The Longhorns have more than just Ehlinger, though, as offensive weapons and playmakers. Texas will try to balance its offense between run and pass in an effort to keep the suspect Oklahoma defense guessing and on their heels. When the Horns run the ball, Keaontay Ingram is the main threat, averaging close to 60 yards per game and 5.4 yards per rush. Although Roschon Johnson and Ehlinger are also rushing threats. The Longhorns average 191 rushing yards per game, second best in the Big 12.
When Ehlinger puts the ball in the air, he has a cadre of receivers over 6-feet tall, led by 6-foot, 1-inch Joshua Moore, who averages four catches and nearly 70 yards per game and has four TD receptions this season.
Defensively, Texas has had some problems early this season. But the Longhorns have been able to make up for it with an offense that averages a nation-best 51.0 points a game.
Texas is allowing opponents 377 yards per game, which is actually worse statistically than the Sooners. The Longhorns will look to apply pressure on young OU quarterback Spencer Rattler, making him uncomfortable and forcing him into freshman mistakes in his first Red River game appearance. They want to shut down Oklahoma’s ability to run the ball and force the young Rattler to beat them through the air.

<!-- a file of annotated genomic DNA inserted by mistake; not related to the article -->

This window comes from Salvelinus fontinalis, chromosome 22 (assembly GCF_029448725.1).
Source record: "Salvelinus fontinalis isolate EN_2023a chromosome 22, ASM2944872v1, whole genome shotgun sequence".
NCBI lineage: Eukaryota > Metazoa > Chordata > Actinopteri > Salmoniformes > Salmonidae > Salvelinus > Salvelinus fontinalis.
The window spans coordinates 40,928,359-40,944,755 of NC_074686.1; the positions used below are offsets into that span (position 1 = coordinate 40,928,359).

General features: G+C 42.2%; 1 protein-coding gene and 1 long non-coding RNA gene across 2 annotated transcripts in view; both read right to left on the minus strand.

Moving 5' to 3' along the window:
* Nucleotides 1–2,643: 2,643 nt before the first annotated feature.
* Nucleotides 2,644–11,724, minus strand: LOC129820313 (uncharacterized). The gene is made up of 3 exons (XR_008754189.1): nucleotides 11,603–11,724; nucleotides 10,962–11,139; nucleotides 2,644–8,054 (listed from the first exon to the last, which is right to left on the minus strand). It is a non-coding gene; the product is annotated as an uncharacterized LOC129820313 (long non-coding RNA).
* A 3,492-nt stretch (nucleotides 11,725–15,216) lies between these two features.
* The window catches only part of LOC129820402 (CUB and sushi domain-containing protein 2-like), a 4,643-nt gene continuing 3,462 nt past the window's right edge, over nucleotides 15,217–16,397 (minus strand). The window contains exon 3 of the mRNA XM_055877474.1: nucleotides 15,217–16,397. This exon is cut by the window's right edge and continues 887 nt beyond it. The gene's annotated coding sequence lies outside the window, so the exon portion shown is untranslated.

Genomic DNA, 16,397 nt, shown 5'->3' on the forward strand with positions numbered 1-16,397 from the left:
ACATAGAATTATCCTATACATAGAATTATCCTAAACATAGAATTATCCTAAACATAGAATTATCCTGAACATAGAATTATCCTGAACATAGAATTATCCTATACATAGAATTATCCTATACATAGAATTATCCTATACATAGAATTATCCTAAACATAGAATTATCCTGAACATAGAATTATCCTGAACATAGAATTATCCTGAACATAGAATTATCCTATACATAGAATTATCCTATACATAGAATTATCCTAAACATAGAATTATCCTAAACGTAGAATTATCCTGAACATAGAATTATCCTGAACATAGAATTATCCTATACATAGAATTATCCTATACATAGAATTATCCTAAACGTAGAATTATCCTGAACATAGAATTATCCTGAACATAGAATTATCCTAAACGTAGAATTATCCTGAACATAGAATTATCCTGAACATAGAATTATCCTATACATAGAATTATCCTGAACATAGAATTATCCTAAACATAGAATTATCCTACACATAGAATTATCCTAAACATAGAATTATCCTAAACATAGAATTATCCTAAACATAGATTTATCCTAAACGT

Keys to an Oklahoma Sooner victory
First and foremost, it is imperative that Oklahoma plays hard and aggressively on both sides of the ball for a full four quarters. The Sooners also must avoid the costly mental mistakes and turnovers that have largely contributed to their two losses.
Spencer Rattler needs to fight through the natural jitters and early adrenaline rush that comes with being a first-time quarterback starter in this big rivalry game. He needs to stay calm, play within himself and make good decisions with the ball. If he is able to do that, his natural skills will do the rest.
Rattler leads the Big 12 in passing offense (325.7 yards per game) and passing efficiency rating (187.3), and ranks in the top-10 nationally in both categories.
The Sooners need to do a better job running the football. The run game has been inconsistent in their back-to-back losses, and that is due in large part to problems on the offensive line, which was believed to be one of the team’s strength areas coming into this season.
Rattler’s three main receiving targets are redshirt-junior Charleston Rambo and true freshman Marvin Mims along with sophomore tight end Austin Stogner. Those three, who have combined for 41 percent of the OU pass receptions and 45 percent of the receiving touchdowns this season, need to be big contributors if the Sooners are going to win in Dallas for a second straight year.